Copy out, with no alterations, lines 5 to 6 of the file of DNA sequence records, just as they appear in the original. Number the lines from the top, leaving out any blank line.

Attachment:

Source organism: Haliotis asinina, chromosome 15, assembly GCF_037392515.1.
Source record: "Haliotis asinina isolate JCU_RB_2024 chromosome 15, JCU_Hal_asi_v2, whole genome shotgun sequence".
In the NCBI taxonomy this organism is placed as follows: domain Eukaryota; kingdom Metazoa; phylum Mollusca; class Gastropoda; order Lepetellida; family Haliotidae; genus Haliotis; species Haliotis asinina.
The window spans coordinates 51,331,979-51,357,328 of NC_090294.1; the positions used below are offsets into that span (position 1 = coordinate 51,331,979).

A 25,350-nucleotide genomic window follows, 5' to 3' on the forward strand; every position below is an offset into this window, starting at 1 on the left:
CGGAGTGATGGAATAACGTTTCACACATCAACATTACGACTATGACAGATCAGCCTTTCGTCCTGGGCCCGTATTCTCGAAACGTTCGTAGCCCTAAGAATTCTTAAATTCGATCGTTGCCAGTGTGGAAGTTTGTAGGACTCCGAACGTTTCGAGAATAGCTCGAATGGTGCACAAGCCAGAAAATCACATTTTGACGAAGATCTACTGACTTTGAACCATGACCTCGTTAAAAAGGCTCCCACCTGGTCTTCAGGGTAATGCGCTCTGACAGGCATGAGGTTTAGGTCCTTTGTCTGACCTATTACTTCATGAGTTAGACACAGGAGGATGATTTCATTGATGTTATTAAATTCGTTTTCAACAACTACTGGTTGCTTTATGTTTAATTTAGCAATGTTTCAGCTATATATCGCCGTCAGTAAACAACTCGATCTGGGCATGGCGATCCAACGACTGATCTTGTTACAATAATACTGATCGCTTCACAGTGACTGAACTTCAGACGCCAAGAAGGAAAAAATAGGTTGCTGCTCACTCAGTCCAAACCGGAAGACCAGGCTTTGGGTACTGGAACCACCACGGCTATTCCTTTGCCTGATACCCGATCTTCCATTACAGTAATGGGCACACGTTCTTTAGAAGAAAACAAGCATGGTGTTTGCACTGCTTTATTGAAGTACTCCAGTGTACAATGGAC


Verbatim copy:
A 25,350-nucleotide genomic window follows, 5' to 3' on the forward strand; every position below is an offset into this window, starting at 1 on the left:
CGGAGTGATGGAATAACGTTTCACACATCAACATTACGACTATGACAGATCAGCCTTTCGTCCTGGGCCCGTATTCTCGAAACGTTCGTAGCCCTAAGAATTCTTAAATTCGATCGTTGCCAGTGTGGAAGTTTGTAGGACTCCGAACGTTTCGAGAATAGCTCGAATGGTGCACAAGCCAGAAAATCACATTTTGACGAAGATCTACTGACTTTGAACCATGACCTCGTTAAAAAGGCTCCCACCTGGTCTTCAGGGTAATGCGCTCTGACAGGCATGAGGTTTAGGTCCTTTGTCTGACCTATTACTTCATGAGTTAGACACAGGAGGATGATTTCATTGATGTTATTAAATTCGTTTTCAACAACTACTGGTTGCTTTATGTTTAATTTAGCAATGTTTCAGCTATATATCGCCGTCAGTAAACAACTCGATCTGGGCATGGCGATCCAACGACTGATCTTGTTACAATAATACTGATCGCTTCACAGTGACTGAACTTCAGACGCCAAGAAGGAAAAAATAGGTTGCTGCTCACTCAGTCCAAACCGGAAGACCAGGCTTTGGGTACTGGAACCACCACGGCTATTCCTTTGCCTGATACCCGATCTTCCATTACAGTAATGGGCACACGTTCTTTAGAAGAAAACAAGCATGGTGTTTGCACTGCTTTATTGAAGTACTCCAGTGTACAATGGAC